University hospital putting in place BYOD mobile strategy

By , Network World |  Consumerization of IT, BYOD

A teaching hospital based in Israel, Hadassah University Hospital, has devised a plan to be able to support the "bring your own device" (BYOD) wishes voiced by medical staff and students clamoring to use their own mobile devices, while also bringing to bear management and security controls.

"By the end of the year, we'll have 300 users on mobile devices, tablets and smartphones," says Barak Shrefler, the IT and information security manager at the Jerusalem-based hospital. This is the first BYOD wave of medical staff and university students who want to be able to use their own mobile devices on the hospital's networks in different locations. Shrefler said the IT department has come up with a strategy to allow that under certain terms -- only Apple iOS devices are sanctioned, and specific management software for network access control has to be used, in this case ForeScout Technologies CounterACT, says Shrefler.

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"We tested Android and we think it's more vulnerable than iOS," said Shrefler, who says the IT staff are concerned that malware or vulnerability issues around Android will simply result in future headaches, at least more than Apple iOS.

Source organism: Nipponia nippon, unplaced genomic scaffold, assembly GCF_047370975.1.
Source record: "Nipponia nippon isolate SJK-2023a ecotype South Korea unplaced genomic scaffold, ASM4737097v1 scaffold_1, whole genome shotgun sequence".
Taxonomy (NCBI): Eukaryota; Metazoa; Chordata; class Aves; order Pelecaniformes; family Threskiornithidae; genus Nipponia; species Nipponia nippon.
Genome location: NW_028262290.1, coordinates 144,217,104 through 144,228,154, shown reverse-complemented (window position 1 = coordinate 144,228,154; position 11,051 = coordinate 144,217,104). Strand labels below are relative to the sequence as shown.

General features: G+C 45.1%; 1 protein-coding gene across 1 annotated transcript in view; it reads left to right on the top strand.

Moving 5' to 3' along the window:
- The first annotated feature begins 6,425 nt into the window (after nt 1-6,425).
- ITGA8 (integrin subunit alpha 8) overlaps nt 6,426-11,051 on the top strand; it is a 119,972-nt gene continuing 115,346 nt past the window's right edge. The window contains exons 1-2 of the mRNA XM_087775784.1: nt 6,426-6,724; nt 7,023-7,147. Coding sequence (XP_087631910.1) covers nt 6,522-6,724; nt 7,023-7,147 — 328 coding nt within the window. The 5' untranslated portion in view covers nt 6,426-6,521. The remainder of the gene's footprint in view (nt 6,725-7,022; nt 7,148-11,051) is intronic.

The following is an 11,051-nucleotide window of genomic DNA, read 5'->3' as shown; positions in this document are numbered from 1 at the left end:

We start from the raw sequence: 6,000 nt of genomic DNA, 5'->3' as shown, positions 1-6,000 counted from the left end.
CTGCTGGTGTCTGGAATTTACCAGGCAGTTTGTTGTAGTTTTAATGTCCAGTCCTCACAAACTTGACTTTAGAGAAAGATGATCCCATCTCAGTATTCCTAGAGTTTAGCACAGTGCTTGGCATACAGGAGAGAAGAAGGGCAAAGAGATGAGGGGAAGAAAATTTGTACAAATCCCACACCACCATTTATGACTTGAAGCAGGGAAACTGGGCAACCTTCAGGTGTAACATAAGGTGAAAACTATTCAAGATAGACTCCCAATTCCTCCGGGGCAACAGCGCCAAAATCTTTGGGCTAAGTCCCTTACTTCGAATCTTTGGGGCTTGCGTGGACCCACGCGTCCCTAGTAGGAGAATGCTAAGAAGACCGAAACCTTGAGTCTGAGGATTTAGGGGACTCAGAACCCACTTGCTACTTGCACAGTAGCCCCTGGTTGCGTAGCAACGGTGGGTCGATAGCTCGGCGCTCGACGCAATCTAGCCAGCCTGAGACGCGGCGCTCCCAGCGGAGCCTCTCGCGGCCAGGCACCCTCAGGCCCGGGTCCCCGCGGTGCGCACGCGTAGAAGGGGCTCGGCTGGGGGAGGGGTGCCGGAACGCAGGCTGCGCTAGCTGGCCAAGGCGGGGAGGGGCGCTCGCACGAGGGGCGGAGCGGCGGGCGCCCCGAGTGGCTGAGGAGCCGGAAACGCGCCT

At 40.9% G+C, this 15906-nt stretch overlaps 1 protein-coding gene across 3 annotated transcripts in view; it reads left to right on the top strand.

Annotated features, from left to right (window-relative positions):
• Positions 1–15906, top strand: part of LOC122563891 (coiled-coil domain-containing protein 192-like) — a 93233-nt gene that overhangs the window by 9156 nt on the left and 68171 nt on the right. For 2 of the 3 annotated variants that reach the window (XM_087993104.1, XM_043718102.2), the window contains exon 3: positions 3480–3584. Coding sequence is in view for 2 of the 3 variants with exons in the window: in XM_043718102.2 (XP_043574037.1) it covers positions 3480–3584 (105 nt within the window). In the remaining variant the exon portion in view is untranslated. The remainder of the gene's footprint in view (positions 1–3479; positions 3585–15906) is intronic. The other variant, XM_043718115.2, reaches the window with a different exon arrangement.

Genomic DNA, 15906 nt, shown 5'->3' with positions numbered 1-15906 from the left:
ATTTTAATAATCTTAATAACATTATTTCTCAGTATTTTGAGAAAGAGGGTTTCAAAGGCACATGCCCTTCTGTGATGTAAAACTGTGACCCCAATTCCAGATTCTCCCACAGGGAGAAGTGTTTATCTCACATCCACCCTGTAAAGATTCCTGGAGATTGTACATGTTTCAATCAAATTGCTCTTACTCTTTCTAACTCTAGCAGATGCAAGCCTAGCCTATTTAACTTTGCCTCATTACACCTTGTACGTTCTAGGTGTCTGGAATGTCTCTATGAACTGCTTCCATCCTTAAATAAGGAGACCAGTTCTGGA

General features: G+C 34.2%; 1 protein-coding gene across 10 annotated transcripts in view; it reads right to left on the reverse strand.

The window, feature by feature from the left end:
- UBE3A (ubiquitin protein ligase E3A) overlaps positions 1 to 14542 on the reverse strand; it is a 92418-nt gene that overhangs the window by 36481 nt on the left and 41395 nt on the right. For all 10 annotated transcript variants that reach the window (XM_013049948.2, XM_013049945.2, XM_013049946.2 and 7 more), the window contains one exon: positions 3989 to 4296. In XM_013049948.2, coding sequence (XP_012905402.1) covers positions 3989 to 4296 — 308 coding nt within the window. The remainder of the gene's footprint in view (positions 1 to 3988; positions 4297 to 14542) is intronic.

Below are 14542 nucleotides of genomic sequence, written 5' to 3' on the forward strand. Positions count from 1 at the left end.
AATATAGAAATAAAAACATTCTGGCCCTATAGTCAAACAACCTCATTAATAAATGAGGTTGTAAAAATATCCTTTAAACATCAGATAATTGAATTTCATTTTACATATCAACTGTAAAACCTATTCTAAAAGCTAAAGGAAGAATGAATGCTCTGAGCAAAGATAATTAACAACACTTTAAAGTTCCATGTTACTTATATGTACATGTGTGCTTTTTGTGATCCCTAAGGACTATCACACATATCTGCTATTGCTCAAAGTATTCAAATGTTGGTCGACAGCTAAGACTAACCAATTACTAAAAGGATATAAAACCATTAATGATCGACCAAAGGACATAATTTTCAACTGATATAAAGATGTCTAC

But any individual eligible for BYOD is required to install the ForeScout CounterACT client plug-in software for iOS so that controlled access to the hospital's networks can be made. The hospital already uses CounterACT for controlling user access related to computers and kiosks, and this will be an extension of that in many ways. CounterACT will allow the IT staff to monitor and track use of BYOD devices as relates to the hospital's network and application assets.

Of course, one main consideration is that the hospital won't own the user's mobile device, which will be automatically released from restrictions placed on it as soon as the individual departs the hospital environment.

Many IT managers worry that users will "jailbreak" their Apple devices, a process that eliminates Apple security, and Shrefler acknowledges he thinks about that, too. "We are aware that jailbroken devices are much more vulnerable," he said, pointing out it's quite commonplace for people to jailbreak them. Confronted with that, the hospital is inclined to place stricter access controls on individuals who may insist on using jailbroken iOS devices.


Originally published on Network World |  Click here to read the original story.
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